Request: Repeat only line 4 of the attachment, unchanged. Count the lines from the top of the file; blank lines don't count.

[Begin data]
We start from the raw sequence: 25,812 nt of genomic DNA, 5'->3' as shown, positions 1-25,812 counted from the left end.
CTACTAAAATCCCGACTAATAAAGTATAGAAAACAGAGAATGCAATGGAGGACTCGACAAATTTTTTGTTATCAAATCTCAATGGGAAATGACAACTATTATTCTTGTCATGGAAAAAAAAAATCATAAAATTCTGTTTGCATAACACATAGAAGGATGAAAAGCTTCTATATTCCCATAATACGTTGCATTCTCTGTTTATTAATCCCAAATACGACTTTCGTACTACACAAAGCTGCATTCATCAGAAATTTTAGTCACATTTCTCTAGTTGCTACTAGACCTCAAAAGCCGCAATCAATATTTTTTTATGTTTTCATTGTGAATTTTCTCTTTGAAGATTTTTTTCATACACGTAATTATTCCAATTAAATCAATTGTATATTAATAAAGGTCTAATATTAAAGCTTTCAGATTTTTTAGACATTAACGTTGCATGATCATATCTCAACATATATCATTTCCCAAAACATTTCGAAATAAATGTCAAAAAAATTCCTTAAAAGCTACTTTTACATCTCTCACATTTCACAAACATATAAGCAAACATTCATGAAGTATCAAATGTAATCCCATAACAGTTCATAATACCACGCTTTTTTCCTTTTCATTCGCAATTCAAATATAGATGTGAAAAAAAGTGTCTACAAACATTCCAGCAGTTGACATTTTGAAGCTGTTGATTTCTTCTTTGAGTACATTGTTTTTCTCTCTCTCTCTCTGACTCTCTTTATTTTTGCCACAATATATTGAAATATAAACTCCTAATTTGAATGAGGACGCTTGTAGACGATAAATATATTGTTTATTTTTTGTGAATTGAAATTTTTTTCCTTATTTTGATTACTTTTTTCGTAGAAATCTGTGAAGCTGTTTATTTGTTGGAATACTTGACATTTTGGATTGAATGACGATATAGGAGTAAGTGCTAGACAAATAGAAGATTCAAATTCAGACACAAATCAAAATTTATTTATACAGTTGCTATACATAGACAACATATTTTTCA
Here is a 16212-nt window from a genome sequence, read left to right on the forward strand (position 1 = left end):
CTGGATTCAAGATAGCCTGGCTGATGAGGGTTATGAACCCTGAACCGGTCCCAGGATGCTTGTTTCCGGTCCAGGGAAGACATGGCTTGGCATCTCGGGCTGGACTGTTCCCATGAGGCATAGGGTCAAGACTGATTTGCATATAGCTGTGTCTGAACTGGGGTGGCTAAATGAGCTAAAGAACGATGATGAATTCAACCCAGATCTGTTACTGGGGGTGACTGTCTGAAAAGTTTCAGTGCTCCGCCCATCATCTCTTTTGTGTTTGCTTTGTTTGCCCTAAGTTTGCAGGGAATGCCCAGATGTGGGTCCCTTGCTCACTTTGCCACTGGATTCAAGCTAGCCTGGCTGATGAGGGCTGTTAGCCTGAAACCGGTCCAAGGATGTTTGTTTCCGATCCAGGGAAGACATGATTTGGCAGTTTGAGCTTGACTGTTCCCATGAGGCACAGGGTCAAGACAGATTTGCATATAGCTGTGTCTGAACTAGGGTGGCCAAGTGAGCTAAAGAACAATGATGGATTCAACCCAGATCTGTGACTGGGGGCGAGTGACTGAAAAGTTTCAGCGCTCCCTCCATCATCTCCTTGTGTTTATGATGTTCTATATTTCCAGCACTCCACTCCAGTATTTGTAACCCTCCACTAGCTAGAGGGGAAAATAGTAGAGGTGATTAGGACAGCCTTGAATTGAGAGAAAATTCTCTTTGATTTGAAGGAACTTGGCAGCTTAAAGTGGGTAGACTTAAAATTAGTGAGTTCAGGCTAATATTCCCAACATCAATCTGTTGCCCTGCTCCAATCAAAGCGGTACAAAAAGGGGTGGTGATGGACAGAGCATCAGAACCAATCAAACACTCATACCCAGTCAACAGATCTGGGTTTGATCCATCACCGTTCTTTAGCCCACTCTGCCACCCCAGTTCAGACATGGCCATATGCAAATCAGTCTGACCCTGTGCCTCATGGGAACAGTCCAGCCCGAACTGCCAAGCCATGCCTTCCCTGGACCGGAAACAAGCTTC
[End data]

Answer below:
CTGGATTCAAGATAGCCTGGCTGATGAGGGTTATGAACCCTGAACCGGTCCCAGGATGCTTGTTTCCGGTCCAGGGAAGACATGGCTTGGCATCTCGGGCTGGACTGTTCCCATGAGGCATAGGGTCAAGACTGATTTGCATATAGCTGTGTCTGAACTGGGGTGGCTAAATGAGCTAAAGAACGATGATGAATTCAACCCAGATCTGTTACTGGGGGTGACTGTCTGAAAAGTTTCAGTGCTCCGCCCATCATCTCTTTTGTGTTTGCTTTGTTTGCCCTAAGTTTGCAGGGAATGCCCAGATGTGGGTCCCTTGCTCACTTTGCCACTGGATTCAAGCTAGCCTGGCTGATGAGGGCTGTTAGCCTGAAACCGGTCCAAGGATGTTTGTTTCCGATCCAGGGAAGACATGATTTGGCAGTTTGAGCTTGACTGTTCCCATGAGGCACAGGGTCAAGACAGATTTGCATATAGCTGTGTCTGAACTAGGGTGGCCAAGTGAGCTAAAGAACAATGATGGATTCAACCCAGATCTGTGACTGGGGGCGAGTGACTGAAAAGTTTCAGCGCTCCCTCCATCATCTCCTTGTGTTTATGATGTTCTATATTTCCAGCACTCCACTCCAGTATTTGTAACCCTCCACTAGCTAGAGGGGAAAATAGTAGAGGTGATTAGGACAGCCTTGAATTGAGAGAAAATTCTCTTTGATTTGAAGGAACTTGGCAGCTTAAAGTGGGTAGACTTAAAATTAGTGAGTTCAGGCTAATATTCCCAACATCAATCTGTTGCCCTGCTCCAATCAAAGCGGTACAAAAAGGGGTGGTGATGGACAGAGCATCAGAACCAATCAAACACTCATACCCAGTCAACAGATCTGGGTTTGATCCATCACCGTTCTTTAGCCCACTCTGCCACCCCAGTTCAGACATGGCCATATGCAAATCAGTCTGACCCTGTGCCTCATGGGAACAGTCCAGCCCGAACTGCCAAGCCATGCCTTCCCTGGACCGGAAACAAGCTTC